When fair trade comes to my mind, instead of coffee and other ethically-sourced products, the first thing I associate it with is worker cooperatives – defined by the U.S. Federation of Worker Cooperatives as “business entities that are owned and controlled by their members.” Whether rural

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Who Is Helping Walton Family Foundation Replicate NOLA Ed Reform in Other Cities?

posted on: May 8, 2015

040416_NCRP_NOLA 00_01_49_22 Still006Last week, the Times-Picayune reported that former U.S. Senator Mary Landrieu (D-LA) has assumed a new role since leaving office in December: paid strategic adviser to the Walton Family Foundation (WFF). Landrieu explained her role at the foundation in an interview,

“I’ll be working directly as a strategic adviser for the Walton Education Foundation promoting reforms in public schools, promoting choice and expansion of high quality charter schools. Most people are recognizing that New Orleans is one of the most exciting models for variety and choice that are producing new options and opportunities for educational success.”

The article also mentioned that Landrieu recently joined the board of the National Alliance for Public Charter Schools, a WFF grantee that happens to

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Standing for Justice: Why Courage Is Needed for Impact

posted on:

NCRP Impact Awards-104By Nat Chioke Williams

I want to congratulate all of the amazing foundations that have been chosen to receive 2015 NCRP Impact Awards. I am particularly delighted that the New York Foundation was chosen this year. I began my career in philanthropy as a program officer there and I know first-hand that they are one of the most exemplary foundations in the country.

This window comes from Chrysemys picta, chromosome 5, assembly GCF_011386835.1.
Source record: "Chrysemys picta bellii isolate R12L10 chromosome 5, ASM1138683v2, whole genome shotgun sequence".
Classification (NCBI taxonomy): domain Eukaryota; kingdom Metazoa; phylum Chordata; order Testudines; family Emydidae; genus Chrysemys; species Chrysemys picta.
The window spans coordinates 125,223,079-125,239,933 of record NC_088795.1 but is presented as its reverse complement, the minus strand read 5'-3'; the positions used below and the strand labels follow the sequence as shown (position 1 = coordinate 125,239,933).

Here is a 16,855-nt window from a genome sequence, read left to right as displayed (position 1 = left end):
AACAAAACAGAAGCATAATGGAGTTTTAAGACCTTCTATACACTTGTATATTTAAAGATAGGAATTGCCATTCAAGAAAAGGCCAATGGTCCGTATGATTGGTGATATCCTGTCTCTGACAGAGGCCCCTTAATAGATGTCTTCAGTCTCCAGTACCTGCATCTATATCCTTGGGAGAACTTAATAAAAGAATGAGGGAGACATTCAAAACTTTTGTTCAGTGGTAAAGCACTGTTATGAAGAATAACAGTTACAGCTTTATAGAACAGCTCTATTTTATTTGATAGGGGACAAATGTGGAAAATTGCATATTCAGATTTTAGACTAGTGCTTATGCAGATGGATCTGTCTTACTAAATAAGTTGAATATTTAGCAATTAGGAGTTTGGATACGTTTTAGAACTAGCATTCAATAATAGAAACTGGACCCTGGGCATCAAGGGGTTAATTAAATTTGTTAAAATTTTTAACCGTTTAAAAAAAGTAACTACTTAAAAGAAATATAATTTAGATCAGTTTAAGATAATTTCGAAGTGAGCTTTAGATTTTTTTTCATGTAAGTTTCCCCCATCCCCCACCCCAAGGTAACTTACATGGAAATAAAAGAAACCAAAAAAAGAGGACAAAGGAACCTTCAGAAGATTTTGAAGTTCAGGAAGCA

During my acceptance speech last April for our 2014 NCRP Impact Award, I noted that the Hill-Snowdon Foundation accepted the award on behalf of the organizations and people who have the courage to be leaders, to not look away from injustice, but rather run toward it to confront it. Since last April, we have witnessed

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Transformative Leadership Development at the Grassroots

posted on: May 7, 2015

AIWA2By: Christen Lee

Editor’s Note: For previous posts about the value of NCRP’s new report Cultivating Nonprofit Leadership: A (Missed?) Philanthropic Opportunity, click here.

In Cultivating Nonprofit Leadership: A (Missed?) Philanthropic Opportunity, NCRP discusses how social movements benefit when grassroots leaders have transformative leadership development opportunities, complementing its earlier Grantmaking for Community Impact Project series that spotlights community leadership as a strategy for social change. Taken together, these reports make a strong case for investing in leadership at all levels of the social movement ecosystem, from staff to constituents.

The Oakland-based Asian Immigrant Women Advocates (AIWA) is a 30-year-old grassroots organization that invests in, and more specifically, prioritizes, the long-term leadership development of its constituents. AIWA’s Community